"Over the last decade, the U.S. has experienced unique events that have affected the health care sector, including the most severe economic recession since the Great Depression, major changes to the health care system because of the ACA and historic lows in medical price inflation", said Micah Hartman, a statistician in the Office of the Actuary at CMS and lead author of a Health Affairs article on the results.
"Total nominal USA health care spending increased 4.3 percent and reached $3.3 trillion in 2016", the researchers reported"-with that $3.3 trillion (actually $3.337 trillion) surpassing the $3.2 trillion total in 2015 and $3.026 trillion in 2014". Medicaid and private health insurance spending growth slowed, mainly as the result of ACA enrollments in 2014 and 2015. The ACA requires most Americans to carry medical insurance - a mandate that would be repealed by the Senate tax overhaul plan.
The rate of healthcare spending in the United States slowed down past year to levels previously seen between 2008-2015, driven by much slower growth in spending for retail prescription drugs, as well as hospital care and physician and clinical services.
Medicare spending grew 3.6 percent to $672.1 billion in 2016, which was slower growth than the previous two years when spending grew 4.8 percent in 2015 and 4.9 percent in 2014. "As a result, health care spending increased 5.1 percent in 2014 and 5.8 percent in 2015". During the years of the initial impacts of the ACA expansion, Medicaid spending rose 9.5% last year and 11.5% in 2014 as individuals gained coverage.
Hospital spending - which makes up the highest share of health expenditures - increased by 4.7 percent previous year, a full percentage point lower than in 2015, the report said. Increased utilization from enrollment expansion and the increasing prevalence of high deductible health plans are likely to have contributed to the trend: 29% of covered workers in 2016 had a high-deductible plan, and average private health insurance deductibles rose 12%.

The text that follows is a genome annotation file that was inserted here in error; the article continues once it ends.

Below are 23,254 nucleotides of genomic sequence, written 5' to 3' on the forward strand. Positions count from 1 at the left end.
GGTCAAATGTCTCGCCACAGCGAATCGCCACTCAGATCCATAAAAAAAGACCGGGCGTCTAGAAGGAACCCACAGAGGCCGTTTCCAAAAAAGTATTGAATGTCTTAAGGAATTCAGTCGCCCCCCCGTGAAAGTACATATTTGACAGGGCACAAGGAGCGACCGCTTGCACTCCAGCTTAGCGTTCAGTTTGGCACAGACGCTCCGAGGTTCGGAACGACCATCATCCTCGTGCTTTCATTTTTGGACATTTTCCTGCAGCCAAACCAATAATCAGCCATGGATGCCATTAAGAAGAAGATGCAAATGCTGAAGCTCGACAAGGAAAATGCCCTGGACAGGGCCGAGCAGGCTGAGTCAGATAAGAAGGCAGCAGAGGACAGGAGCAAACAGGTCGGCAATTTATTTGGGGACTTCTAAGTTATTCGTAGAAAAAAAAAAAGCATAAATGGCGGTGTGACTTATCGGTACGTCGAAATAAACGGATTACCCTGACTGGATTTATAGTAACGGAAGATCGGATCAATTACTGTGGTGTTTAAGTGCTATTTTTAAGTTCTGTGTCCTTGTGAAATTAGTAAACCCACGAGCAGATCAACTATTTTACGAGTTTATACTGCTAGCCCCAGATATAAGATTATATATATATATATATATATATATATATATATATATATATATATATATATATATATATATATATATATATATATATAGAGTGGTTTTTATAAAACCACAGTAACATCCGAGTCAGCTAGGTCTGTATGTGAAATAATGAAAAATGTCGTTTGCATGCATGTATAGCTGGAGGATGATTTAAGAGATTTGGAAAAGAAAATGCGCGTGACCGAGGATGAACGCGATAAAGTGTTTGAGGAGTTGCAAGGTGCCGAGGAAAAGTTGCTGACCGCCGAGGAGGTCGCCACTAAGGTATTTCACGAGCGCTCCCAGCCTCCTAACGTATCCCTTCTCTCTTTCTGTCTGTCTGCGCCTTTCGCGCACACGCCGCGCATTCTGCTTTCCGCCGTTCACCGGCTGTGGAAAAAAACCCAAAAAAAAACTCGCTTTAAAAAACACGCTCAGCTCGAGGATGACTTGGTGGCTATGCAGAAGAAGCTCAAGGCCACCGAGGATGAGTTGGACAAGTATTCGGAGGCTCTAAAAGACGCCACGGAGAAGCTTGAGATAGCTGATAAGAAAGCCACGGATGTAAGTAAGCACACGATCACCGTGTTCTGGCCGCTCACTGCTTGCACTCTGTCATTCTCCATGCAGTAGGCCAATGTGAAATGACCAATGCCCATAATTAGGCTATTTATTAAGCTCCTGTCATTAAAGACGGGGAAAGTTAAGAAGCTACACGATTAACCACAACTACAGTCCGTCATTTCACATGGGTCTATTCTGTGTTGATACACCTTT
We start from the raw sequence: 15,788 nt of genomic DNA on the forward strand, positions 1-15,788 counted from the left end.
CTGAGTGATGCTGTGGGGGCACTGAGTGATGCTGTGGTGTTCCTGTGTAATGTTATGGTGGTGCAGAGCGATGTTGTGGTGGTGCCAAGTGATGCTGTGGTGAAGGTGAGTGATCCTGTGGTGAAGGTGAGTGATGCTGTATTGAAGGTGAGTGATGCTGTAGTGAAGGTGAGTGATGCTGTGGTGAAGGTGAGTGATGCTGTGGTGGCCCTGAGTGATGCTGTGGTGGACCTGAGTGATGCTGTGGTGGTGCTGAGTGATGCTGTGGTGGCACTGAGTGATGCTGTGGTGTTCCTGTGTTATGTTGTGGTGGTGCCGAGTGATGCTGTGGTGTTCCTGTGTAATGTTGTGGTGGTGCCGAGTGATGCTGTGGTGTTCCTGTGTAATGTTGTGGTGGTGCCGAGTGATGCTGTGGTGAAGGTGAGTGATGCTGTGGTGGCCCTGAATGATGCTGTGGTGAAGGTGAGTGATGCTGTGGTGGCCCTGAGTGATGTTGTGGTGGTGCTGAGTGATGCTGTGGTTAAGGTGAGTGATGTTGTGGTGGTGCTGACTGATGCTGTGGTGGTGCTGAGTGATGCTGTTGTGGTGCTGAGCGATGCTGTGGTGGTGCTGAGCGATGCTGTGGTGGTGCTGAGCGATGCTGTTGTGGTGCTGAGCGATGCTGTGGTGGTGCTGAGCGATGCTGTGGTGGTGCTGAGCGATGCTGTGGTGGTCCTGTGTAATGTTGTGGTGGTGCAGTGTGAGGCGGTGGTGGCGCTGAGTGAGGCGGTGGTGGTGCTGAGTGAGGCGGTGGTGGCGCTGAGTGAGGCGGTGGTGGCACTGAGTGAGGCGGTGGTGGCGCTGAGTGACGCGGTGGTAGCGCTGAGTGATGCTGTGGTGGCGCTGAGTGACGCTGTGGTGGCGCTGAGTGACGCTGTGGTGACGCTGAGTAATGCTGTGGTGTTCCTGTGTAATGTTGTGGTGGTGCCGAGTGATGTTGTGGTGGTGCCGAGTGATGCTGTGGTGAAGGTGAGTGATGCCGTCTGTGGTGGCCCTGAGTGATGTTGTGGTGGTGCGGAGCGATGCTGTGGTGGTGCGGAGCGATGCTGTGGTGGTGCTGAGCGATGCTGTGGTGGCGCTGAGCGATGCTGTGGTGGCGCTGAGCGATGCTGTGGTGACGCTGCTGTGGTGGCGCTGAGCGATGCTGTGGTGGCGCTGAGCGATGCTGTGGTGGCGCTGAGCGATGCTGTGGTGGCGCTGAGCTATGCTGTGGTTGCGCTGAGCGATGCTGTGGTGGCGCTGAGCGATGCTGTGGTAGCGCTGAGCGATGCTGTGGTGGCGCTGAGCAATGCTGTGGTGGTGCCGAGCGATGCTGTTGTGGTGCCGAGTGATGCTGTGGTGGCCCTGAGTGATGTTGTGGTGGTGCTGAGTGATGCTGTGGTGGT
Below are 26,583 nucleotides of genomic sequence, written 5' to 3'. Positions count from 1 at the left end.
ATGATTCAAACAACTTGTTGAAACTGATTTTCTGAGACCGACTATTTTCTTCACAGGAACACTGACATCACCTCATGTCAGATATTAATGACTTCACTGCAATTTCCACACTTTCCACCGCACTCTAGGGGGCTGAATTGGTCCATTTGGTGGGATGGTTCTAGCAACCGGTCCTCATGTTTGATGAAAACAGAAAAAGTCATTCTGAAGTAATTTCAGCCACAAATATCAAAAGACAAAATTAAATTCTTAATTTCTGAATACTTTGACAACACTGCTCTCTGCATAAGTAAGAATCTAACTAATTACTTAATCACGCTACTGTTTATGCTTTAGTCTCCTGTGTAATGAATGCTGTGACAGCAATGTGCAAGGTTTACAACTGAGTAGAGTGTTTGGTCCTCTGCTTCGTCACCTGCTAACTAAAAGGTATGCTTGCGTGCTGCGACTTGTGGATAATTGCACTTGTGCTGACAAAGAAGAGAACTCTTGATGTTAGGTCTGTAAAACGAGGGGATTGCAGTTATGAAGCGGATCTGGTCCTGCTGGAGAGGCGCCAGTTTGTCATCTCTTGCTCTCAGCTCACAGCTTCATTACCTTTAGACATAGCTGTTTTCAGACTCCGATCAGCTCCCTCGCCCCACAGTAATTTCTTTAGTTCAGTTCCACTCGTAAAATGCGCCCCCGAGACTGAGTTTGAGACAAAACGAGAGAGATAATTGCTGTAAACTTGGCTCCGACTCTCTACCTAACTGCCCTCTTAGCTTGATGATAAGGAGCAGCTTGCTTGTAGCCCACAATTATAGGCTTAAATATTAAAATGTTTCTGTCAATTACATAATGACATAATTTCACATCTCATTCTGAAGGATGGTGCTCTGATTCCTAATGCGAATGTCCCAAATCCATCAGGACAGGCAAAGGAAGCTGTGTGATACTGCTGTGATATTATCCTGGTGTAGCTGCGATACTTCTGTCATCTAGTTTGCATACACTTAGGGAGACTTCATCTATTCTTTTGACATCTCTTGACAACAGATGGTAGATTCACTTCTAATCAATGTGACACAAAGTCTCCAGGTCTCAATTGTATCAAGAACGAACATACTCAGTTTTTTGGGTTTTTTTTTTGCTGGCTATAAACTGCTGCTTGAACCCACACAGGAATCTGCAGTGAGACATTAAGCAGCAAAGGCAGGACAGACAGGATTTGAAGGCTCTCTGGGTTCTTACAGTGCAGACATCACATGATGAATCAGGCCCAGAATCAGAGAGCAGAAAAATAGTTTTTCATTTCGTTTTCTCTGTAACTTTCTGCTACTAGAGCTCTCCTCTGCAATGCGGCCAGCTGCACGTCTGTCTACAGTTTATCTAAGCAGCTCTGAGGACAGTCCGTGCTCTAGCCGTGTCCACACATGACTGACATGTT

Fewer drugs were introduced in 2016 and there was a slower growth in prices for both brand-name and generic drugs.
Still, health spending continues to outpace overall spending on goods and services, which increased 2.8 percent in 2016. The report estimates that in 2016, healthcare spending grew at a rate of 4.3% to $3.3 trillion, or $10,348 per person.
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Retail prescription drug spending slowed in 2016, increasing 1.3 percent to $328.6 billion.
Physician and clinical services spending rose by 5.4 percent, slowing from a growth rate of 5.9 percent in 2015. Hospital care expenditure growth slowed from 5.7% in 2015 to 4.7% in 2016.
The slower growth in 2016 may indicate a return to a more normal trend with future factors based on economic conditions and shifting demographics, the authors write. The primary reason for the deceleration in federal spending growth in 2016 was federal Medicaid spending, which grew more slowly in 2016 as a result of less Medicaid enrollment growth.
Total physician and clinical services expenditures reaching $664.9 billion, or 20 percent of overall healthcare spending in 2016. Medicaid goods and services-with the exception of nursing care facilities and continuing care retirement communities-experienced decelerating growth in 2016.
The share of the economy devoted to healthcare increased from 17.7 percent in 2015 to 17.9 percent in 2016. Private health insurance continued to be the largest payer for health care goods and services in the U.S. in 2016-accounting for just over one-third of total healthcare spending.
Changes in the age and gender mix of the population accounted for 0.6 percent of the growth. "When you add people to the rolls of Medicaid and private health insurance they are going to be using all types of medical goods and services".
The study will also appear in the January 2018 issue of Health Affairs and is part of an ongoing series on health spending in the Health Affairs blog.